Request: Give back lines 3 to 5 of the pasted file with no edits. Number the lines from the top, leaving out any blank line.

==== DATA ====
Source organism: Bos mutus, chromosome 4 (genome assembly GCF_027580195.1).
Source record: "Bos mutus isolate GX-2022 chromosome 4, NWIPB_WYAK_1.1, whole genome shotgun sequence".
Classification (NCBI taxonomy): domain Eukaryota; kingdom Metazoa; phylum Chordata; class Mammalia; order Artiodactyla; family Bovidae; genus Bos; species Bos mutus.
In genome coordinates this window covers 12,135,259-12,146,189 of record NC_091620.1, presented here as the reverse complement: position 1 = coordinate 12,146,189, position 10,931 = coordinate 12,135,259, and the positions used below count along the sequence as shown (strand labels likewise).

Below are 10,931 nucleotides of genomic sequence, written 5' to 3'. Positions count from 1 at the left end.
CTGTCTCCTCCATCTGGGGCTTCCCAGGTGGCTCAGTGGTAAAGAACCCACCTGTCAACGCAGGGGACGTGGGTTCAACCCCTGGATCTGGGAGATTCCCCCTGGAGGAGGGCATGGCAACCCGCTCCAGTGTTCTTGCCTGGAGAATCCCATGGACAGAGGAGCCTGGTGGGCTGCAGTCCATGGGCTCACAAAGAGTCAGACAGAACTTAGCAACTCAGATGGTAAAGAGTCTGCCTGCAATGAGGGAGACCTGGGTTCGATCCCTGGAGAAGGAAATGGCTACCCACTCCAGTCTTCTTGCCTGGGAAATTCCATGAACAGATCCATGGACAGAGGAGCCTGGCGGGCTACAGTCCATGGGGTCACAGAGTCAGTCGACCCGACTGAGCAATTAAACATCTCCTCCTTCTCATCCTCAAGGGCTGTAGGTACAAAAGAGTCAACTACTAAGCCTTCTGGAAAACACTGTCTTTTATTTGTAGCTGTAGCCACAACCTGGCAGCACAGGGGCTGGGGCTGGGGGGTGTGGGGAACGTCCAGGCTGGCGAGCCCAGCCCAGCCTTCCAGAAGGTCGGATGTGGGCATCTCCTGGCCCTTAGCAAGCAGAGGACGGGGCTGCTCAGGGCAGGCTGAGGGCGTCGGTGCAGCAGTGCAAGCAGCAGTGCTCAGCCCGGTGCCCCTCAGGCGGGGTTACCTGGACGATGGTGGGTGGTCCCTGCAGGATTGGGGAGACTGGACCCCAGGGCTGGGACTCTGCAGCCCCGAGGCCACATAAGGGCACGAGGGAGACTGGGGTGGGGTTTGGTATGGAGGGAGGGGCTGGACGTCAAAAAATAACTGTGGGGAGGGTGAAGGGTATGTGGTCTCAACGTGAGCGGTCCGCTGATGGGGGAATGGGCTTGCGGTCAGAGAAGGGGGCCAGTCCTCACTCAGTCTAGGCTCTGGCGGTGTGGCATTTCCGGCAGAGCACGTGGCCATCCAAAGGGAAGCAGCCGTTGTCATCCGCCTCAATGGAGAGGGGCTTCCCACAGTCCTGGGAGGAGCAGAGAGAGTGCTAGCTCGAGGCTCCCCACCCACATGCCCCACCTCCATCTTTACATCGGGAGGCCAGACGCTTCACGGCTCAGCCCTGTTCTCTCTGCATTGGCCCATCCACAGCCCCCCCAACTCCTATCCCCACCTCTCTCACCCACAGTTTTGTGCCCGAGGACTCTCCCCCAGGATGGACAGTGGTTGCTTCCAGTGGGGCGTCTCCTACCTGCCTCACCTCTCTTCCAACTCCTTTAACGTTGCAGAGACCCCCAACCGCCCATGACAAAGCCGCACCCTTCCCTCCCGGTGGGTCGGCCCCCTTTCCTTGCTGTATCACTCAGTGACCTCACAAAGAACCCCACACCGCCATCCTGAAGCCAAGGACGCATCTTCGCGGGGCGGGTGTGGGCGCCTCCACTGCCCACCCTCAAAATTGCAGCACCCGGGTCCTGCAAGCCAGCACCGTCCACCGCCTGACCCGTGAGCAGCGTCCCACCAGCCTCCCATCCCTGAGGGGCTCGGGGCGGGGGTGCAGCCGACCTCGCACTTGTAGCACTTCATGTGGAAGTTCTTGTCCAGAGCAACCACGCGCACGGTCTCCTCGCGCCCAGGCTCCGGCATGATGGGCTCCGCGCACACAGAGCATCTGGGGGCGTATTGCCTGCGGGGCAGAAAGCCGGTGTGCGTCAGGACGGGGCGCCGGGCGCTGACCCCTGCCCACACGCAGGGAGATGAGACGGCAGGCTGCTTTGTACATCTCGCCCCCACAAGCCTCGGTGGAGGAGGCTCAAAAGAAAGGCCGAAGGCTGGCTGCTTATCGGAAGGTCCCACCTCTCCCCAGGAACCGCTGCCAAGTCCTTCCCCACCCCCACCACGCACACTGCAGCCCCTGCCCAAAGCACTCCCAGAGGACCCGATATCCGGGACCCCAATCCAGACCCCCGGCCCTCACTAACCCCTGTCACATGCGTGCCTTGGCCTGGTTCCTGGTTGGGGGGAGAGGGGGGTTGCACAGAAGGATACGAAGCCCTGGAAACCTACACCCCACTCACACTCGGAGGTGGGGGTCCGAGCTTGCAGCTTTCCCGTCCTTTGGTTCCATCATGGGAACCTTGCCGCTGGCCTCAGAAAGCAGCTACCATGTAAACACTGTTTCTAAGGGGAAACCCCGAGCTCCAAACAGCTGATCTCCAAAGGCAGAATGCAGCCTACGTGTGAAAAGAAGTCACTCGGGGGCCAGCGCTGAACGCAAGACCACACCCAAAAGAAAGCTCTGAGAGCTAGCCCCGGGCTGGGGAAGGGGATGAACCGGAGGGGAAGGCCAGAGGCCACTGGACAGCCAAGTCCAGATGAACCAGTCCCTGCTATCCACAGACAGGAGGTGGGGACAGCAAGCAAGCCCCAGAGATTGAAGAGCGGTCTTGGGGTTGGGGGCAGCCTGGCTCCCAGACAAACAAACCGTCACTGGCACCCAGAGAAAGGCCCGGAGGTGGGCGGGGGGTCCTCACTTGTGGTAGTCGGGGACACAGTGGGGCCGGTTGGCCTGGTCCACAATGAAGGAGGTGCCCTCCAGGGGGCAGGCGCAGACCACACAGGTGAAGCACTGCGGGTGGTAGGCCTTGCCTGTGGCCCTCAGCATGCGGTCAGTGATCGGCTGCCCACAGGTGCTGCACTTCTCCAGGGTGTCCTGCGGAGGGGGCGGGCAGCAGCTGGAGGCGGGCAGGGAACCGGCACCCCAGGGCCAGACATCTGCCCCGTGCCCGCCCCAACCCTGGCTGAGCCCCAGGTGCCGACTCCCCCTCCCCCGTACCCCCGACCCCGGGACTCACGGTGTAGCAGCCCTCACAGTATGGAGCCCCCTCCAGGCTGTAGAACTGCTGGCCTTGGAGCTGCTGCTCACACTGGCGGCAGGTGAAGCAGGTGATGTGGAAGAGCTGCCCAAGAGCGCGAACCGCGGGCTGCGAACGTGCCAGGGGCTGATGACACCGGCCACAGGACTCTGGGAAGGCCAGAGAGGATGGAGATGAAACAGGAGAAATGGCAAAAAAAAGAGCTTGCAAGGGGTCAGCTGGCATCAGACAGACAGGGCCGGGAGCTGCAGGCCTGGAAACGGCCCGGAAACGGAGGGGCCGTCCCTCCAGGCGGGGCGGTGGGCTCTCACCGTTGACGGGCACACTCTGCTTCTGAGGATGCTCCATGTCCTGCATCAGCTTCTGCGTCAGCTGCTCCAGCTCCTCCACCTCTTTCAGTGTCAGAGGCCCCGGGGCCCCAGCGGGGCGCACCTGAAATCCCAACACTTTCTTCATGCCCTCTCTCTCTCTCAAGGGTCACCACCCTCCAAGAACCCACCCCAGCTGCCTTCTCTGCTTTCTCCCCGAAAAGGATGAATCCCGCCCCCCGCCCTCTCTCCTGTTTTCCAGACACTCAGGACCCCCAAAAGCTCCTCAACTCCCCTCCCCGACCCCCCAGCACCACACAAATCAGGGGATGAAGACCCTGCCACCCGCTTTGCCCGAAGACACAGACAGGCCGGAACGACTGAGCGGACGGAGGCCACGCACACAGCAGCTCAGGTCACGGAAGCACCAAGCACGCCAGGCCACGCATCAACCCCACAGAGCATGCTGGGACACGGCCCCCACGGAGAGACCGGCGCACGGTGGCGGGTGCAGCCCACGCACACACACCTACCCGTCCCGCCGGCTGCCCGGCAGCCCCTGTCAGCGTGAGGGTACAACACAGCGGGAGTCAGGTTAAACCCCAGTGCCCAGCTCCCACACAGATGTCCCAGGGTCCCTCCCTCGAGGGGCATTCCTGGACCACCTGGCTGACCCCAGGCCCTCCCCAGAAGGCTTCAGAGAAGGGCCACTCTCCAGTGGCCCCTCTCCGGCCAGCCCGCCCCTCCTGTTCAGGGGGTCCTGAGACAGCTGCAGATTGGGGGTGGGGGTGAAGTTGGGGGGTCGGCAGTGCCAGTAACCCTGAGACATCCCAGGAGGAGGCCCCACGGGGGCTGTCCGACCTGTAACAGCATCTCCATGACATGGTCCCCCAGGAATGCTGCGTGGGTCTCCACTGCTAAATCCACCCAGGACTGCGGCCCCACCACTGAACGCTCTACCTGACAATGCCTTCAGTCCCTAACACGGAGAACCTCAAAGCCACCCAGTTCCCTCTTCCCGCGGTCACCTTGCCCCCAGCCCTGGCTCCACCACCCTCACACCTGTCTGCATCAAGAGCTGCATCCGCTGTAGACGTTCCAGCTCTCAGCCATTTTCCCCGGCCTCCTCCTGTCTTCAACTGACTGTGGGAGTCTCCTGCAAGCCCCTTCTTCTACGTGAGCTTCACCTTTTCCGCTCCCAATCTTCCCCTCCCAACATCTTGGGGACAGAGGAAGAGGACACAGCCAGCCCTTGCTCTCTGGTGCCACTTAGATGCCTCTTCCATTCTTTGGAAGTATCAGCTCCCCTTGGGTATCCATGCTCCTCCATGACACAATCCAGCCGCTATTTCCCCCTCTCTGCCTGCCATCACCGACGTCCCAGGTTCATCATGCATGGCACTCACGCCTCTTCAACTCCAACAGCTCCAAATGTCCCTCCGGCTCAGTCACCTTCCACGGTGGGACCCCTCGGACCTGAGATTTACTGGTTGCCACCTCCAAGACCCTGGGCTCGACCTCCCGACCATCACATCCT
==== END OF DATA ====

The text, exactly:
Classification (NCBI taxonomy): domain Eukaryota; kingdom Metazoa; phylum Chordata; class Mammalia; order Artiodactyla; family Bovidae; genus Bos; species Bos mutus.
In genome coordinates this window covers 12,135,259-12,146,189 of record NC_091620.1, presented here as the reverse complement: position 1 = coordinate 12,146,189, position 10,931 = coordinate 12,135,259, and the positions used below count along the sequence as shown (strand labels likewise).

Below are 10,931 nucleotides of genomic sequence, written 5' to 3'. Positions count from 1 at the left end.